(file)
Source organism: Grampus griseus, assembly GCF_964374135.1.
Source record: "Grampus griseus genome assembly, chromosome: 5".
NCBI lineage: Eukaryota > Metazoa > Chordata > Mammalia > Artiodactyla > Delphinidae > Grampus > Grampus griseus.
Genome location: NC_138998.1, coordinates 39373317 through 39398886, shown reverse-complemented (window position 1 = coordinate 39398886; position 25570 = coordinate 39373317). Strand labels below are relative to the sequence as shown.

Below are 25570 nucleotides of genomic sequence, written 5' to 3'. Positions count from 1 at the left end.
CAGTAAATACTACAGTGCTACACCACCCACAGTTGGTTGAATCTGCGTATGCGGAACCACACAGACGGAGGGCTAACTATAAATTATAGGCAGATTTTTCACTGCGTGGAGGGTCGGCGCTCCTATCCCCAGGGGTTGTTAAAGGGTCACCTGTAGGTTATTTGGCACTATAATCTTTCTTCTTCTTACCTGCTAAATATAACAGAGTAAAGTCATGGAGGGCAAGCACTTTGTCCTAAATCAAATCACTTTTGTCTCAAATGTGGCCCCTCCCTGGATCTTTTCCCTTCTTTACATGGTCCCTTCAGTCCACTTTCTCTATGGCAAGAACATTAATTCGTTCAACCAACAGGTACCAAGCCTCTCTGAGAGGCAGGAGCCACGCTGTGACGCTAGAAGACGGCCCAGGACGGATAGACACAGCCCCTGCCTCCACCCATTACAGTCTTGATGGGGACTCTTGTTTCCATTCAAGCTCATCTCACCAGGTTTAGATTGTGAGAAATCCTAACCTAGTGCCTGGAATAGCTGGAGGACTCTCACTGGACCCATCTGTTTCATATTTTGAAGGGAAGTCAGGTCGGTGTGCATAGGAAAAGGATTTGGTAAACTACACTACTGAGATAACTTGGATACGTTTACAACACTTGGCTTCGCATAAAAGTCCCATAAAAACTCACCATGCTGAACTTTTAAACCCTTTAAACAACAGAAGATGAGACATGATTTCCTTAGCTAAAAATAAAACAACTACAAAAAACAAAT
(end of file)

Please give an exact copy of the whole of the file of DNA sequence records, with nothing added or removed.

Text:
Source organism: Grampus griseus, assembly GCF_964374135.1.
Source record: "Grampus griseus genome assembly, chromosome: 5".
NCBI lineage: Eukaryota > Metazoa > Chordata > Mammalia > Artiodactyla > Delphinidae > Grampus > Grampus griseus.
Genome location: NC_138998.1, coordinates 39373317 through 39398886, shown reverse-complemented (window position 1 = coordinate 39398886; position 25570 = coordinate 39373317). Strand labels below are relative to the sequence as shown.

Below are 25570 nucleotides of genomic sequence, written 5' to 3'. Positions count from 1 at the left end.
CAGTAAATACTACAGTGCTACACCACCCACAGTTGGTTGAATCTGCGTATGCGGAACCACACAGACGGAGGGCTAACTATAAATTATAGGCAGATTTTTCACTGCGTGGAGGGTCGGCGCTCCTATCCCCAGGGGTTGTTAAAGGGTCACCTGTAGGTTATTTGGCACTATAATCTTTCTTCTTCTTACCTGCTAAATATAACAGAGTAAAGTCATGGAGGGCAAGCACTTTGTCCTAAATCAAATCACTTTTGTCTCAAATGTGGCCCCTCCCTGGATCTTTTCCCTTCTTTACATGGTCCCTTCAGTCCACTTTCTCTATGGCAAGAACATTAATTCGTTCAACCAACAGGTACCAAGCCTCTCTGAGAGGCAGGAGCCACGCTGTGACGCTAGAAGACGGCCCAGGACGGATAGACACAGCCCCTGCCTCCACCCATTACAGTCTTGATGGGGACTCTTGTTTCCATTCAAGCTCATCTCACCAGGTTTAGATTGTGAGAAATCCTAACCTAGTGCCTGGAATAGCTGGAGGACTCTCACTGGACCCATCTGTTTCATATTTTGAAGGGAAGTCAGGTCGGTGTGCATAGGAAAAGGATTTGGTAAACTACACTACTGAGATAACTTGGATACGTTTACAACACTTGGCTTCGCATAAAAGTCCCATAAAAACTCACCATGCTGAACTTTTAAACCCTTTAAACAACAGAAGATGAGACATGATTTCCTTAGCTAAAAATAAAACAACTACAAAAAACAAAT